Module 2: Intercultural communication, local culture and customs

Lesson Title

Cultural parameter “Clothing”

 

Introduction

The lessons intends to equip you with an understanding of different eating habits – about the kind of preferred food as well as the ways it is prepared and eaten.

 

Lesson time foreseen

1 hour

 

Lesson Content

“Dress to impress” and “you are what you wear” may be some of the common slogans when it comes to the importance of clothing in nonverbal communication. “You never get a second chance to make a first impression” is another one.  People interpret a lot from your appearance, whether you are athletic, a smoker, a parent, whether you are self-assured, extrovert, fashionable, fun loving etc. (see the analysis of an empirical study: http://www.acrwebsite.org/volumes/v07/07375t01.gif), so it is worth paying attention to what you might be “saying” with your outfit - or on the opposite – what people with different cultural backgrounds might understand. Beware that some accessories or styles are interpreted differently.
 
Some of these outfits might lead to irritations and provoke unwanted reactions:
• Outfits which lead the focus on the body (figure-hugging clothes, plunging necklines, but also topless men in summer)
• Clothes with imprints of insulting, racist or sexist content or message
• Hats or headdresses: in some situations, you may be advised to take off your hat for religious reasons (e.g. men in Christian churches) or for politeness (e.g. when entering a house). In other situations, you better cover your hair (e.g. women in Muslim mosques, men in Jewish synagogues). Headscarfs of women are a particularly sensible aspect – they might be requested for religious reasons (or simply worn for other reasons), yet at the same time they might be forbidden to be worn in public.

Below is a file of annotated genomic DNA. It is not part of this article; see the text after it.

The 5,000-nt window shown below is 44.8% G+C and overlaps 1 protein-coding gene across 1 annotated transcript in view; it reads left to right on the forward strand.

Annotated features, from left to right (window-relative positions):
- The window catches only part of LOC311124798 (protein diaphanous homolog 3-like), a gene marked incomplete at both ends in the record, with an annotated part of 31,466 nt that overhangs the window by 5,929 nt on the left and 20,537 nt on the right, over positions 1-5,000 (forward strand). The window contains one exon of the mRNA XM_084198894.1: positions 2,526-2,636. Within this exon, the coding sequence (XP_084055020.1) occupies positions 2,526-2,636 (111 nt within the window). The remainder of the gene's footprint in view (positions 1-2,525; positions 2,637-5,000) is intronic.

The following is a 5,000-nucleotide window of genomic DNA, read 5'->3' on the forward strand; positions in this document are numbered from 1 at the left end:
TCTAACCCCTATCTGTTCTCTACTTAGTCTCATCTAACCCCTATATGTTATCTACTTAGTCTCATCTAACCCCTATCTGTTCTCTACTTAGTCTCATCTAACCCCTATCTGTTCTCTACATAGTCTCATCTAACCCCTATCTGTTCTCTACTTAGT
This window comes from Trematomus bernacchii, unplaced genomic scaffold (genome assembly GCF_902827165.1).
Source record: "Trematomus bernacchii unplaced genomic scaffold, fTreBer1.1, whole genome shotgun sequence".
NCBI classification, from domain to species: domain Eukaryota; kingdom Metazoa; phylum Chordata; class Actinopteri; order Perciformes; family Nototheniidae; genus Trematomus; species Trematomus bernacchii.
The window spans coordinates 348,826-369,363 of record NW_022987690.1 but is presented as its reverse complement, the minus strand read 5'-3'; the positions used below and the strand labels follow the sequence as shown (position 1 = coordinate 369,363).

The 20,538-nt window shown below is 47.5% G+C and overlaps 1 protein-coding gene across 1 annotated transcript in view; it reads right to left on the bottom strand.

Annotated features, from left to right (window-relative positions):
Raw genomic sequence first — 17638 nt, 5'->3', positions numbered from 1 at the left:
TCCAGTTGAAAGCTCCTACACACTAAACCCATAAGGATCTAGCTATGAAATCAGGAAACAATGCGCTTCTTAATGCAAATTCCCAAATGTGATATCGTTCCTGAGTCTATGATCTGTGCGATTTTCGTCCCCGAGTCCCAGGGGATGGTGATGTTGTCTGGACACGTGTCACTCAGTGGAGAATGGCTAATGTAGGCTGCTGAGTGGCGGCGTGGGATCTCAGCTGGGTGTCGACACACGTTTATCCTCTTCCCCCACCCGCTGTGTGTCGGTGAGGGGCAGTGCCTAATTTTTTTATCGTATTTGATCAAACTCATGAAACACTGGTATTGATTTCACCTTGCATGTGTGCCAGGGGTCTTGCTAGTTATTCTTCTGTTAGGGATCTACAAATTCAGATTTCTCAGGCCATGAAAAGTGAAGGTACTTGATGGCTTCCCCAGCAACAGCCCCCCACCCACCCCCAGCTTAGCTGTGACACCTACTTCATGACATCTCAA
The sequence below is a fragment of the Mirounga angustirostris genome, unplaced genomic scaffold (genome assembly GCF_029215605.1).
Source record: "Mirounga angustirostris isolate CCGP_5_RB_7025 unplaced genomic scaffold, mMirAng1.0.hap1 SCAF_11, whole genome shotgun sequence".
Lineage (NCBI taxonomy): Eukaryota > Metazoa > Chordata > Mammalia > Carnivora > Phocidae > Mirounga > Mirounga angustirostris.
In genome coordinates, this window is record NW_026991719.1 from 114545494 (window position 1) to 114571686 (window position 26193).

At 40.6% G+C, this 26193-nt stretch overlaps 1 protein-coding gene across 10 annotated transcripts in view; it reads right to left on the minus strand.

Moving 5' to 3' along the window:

In general, it is advised to get informed about the customs in the environment (community, company, city, country) that you are dealing with. On the other hand, if you meet a person who is wearing an “inappropriate” outfit  from your point of view, try to be tolerant  and consider that there are different customs in different cultures. If this person is your colleague or somebody you meet more often, better explain in a polite way why you feel irritated by their appearance, and try to find a compromise you can both live with. 
 
In some companies (especially in academic and “business” circles), particular dresscodes are stipulated, telling explicitly what their staff are expected to wear (and what not). So if you are applying for a job, you may ask directly whether there is an official dresscode in the company.
If you cannot find respective information, going for a rather conservative outfit might be the best choice.  In any case, decent body hygiene (not exaggerated with intensive perfumes and layers of make-up) and clothes which well taken care of make half of the deal.  And  even if you feel have to adapt to unfamiliar dresscodes, still  try to be yourself (with your favourite colours or cloth or the like) and don’t disguise as another person – your opposite would probably notice that you feel uncomfortable.
 
Individual exercise (or individual in group):
Imagine the following settings and consider what you would wear on the occasion (and if you are unsure how would you try and get advice?):
You are invited to the wedding of your Italian friends in their home town.
You are invited for a job interview at a Latvian architects’ office. / You are invited for a job interview at a Latvian construction company.
You are invited to join your German friend for a theatre night.
If you are in a group, share your ideas and reflect with others on the given answers.
 
Or:
Look at the different outfits here: https://upload.wikimedia.org/wikipedia/commons/3/31/Male_dress_code_in_Western_culture.png and write down to which occasion you think they are suitable.
 
 

Sources:

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